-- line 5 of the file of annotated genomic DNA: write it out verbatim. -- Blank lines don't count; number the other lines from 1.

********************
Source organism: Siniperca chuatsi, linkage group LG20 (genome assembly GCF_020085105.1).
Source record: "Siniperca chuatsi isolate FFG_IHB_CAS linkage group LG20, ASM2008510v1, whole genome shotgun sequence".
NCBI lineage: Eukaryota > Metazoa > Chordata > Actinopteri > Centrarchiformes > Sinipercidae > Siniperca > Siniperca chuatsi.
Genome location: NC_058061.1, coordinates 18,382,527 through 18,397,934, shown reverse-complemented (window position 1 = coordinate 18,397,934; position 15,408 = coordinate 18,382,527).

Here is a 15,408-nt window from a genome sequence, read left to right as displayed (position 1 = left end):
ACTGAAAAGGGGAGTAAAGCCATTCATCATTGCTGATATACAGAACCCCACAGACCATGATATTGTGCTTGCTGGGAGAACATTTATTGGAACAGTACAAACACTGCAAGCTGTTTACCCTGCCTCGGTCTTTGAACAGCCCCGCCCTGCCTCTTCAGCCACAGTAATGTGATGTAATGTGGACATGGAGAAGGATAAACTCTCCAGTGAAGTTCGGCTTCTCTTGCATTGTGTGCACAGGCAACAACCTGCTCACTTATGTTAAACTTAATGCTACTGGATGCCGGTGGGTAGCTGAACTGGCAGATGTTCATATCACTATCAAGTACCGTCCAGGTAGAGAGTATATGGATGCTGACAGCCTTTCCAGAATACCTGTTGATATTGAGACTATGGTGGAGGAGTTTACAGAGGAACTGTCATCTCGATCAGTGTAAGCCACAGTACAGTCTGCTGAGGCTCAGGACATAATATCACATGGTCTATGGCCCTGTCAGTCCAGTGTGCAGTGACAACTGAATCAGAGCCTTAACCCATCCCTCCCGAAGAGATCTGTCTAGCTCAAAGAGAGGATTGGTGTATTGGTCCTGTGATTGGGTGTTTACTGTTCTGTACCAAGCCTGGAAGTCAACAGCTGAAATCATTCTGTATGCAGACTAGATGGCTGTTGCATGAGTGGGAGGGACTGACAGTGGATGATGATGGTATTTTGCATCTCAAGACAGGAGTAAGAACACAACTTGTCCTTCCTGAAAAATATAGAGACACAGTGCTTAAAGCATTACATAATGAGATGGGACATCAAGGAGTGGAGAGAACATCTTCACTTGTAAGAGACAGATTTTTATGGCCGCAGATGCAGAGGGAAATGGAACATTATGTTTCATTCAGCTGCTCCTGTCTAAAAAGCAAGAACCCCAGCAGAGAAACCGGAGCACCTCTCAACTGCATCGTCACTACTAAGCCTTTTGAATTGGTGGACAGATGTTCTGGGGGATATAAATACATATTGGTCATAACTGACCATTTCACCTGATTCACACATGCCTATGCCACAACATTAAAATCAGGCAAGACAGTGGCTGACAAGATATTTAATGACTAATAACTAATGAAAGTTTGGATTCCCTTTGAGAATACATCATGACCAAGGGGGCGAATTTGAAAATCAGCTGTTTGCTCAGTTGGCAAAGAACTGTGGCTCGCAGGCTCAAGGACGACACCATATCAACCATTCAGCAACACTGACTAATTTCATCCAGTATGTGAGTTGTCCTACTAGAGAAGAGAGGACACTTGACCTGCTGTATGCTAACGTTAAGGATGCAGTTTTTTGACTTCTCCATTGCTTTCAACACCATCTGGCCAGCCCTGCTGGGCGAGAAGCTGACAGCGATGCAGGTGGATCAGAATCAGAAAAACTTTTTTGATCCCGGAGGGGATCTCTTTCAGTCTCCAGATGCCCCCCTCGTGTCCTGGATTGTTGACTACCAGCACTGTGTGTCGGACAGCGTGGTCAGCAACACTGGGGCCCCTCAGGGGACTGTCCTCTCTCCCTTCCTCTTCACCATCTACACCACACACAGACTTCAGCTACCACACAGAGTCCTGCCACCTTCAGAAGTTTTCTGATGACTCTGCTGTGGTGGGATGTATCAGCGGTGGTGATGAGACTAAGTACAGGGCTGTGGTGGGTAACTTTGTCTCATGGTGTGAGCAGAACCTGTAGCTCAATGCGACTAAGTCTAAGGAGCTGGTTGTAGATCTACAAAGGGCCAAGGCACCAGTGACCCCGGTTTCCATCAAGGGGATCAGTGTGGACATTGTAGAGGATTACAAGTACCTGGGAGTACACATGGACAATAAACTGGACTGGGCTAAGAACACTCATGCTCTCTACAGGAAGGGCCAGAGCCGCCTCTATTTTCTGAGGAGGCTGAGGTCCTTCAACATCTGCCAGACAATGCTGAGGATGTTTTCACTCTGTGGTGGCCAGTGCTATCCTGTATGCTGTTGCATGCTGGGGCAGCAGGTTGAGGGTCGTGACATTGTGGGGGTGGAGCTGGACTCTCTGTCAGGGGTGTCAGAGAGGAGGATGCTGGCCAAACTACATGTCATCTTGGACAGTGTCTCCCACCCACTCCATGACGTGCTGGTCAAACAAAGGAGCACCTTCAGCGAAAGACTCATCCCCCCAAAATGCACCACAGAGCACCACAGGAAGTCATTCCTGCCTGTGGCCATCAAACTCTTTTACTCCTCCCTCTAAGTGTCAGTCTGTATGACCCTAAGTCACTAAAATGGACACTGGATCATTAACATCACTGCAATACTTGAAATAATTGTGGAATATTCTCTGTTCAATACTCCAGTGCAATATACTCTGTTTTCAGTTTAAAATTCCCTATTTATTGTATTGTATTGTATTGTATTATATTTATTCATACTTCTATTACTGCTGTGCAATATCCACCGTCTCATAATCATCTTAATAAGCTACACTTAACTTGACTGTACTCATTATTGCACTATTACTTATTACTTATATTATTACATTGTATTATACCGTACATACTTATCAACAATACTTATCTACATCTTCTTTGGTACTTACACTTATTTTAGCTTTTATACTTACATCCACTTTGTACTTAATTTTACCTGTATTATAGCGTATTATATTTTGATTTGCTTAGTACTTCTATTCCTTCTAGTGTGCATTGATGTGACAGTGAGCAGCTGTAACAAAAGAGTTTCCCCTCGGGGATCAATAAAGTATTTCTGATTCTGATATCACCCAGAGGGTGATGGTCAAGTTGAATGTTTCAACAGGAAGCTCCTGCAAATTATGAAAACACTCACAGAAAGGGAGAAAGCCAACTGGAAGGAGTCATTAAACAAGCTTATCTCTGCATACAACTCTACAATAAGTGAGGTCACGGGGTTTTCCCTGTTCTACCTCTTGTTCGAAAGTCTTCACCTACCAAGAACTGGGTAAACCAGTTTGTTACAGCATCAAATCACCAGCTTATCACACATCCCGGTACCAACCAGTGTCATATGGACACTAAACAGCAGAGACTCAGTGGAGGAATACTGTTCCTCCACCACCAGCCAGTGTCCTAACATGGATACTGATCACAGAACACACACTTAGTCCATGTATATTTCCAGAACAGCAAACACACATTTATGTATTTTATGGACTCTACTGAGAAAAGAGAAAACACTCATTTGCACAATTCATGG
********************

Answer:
Here is a 15,408-nt window from a genome sequence, read left to right as displayed (position 1 = left end):